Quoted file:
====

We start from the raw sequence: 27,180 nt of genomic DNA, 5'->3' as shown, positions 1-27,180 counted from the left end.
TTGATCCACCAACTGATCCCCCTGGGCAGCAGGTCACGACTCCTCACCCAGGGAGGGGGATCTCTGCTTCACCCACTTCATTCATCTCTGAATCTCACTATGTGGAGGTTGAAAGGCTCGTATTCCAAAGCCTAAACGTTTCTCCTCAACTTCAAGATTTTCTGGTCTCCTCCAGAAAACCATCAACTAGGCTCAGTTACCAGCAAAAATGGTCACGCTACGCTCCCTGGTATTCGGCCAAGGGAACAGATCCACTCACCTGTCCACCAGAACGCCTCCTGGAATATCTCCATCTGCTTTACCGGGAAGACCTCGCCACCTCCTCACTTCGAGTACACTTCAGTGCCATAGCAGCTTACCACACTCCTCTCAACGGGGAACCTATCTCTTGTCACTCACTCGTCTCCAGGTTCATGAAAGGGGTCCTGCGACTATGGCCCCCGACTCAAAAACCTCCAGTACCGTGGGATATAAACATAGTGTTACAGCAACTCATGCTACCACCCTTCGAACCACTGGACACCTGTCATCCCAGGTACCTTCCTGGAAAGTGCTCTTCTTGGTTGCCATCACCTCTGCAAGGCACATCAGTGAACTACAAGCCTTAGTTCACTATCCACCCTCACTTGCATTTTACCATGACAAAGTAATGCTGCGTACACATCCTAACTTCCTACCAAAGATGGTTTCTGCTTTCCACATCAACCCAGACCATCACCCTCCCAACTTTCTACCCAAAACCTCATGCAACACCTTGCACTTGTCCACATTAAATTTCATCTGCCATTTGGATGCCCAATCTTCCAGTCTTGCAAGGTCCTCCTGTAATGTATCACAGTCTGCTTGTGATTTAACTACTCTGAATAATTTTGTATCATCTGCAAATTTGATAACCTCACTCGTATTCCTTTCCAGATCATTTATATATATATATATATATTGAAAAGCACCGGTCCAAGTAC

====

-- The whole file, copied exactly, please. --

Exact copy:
We start from the raw sequence: 27,180 nt of genomic DNA, 5'->3' as shown, positions 1-27,180 counted from the left end.
TTGATCCACCAACTGATCCCCCTGGGCAGCAGGTCACGACTCCTCACCCAGGGAGGGGGATCTCTGCTTCACCCACTTCATTCATCTCTGAATCTCACTATGTGGAGGTTGAAAGGCTCGTATTCCAAAGCCTAAACGTTTCTCCTCAACTTCAAGATTTTCTGGTCTCCTCCAGAAAACCATCAACTAGGCTCAGTTACCAGCAAAAATGGTCACGCTACGCTCCCTGGTATTCGGCCAAGGGAACAGATCCACTCACCTGTCCACCAGAACGCCTCCTGGAATATCTCCATCTGCTTTACCGGGAAGACCTCGCCACCTCCTCACTTCGAGTACACTTCAGTGCCATAGCAGCTTACCACACTCCTCTCAACGGGGAACCTATCTCTTGTCACTCACTCGTCTCCAGGTTCATGAAAGGGGTCCTGCGACTATGGCCCCCGACTCAAAAACCTCCAGTACCGTGGGATATAAACATAGTGTTACAGCAACTCATGCTACCACCCTTCGAACCACTGGACACCTGTCATCCCAGGTACCTTCCTGGAAAGTGCTCTTCTTGGTTGCCATCACCTCTGCAAGGCACATCAGTGAACTACAAGCCTTAGTTCACTATCCACCCTCACTTGCATTTTACCATGACAAAGTAATGCTGCGTACACATCCTAACTTCCTACCAAAGATGGTTTCTGCTTTCCACATCAACCCAGACCATCACCCTCCCAACTTTCTACCCAAAACCTCATGCAACACCTTGCACTTGTCCACATTAAATTTCATCTGCCATTTGGATGCCCAATCTTCCAGTCTTGCAAGGTCCTCCTGTAATGTATCACAGTCTGCTTGTGATTTAACTACTCTGAATAATTTTGTATCATCTGCAAATTTGATAACCTCACTCGTATTCCTTTCCAGATCATTTATATATATATATATATATTGAAAAGCACCGGTCCAAGTAC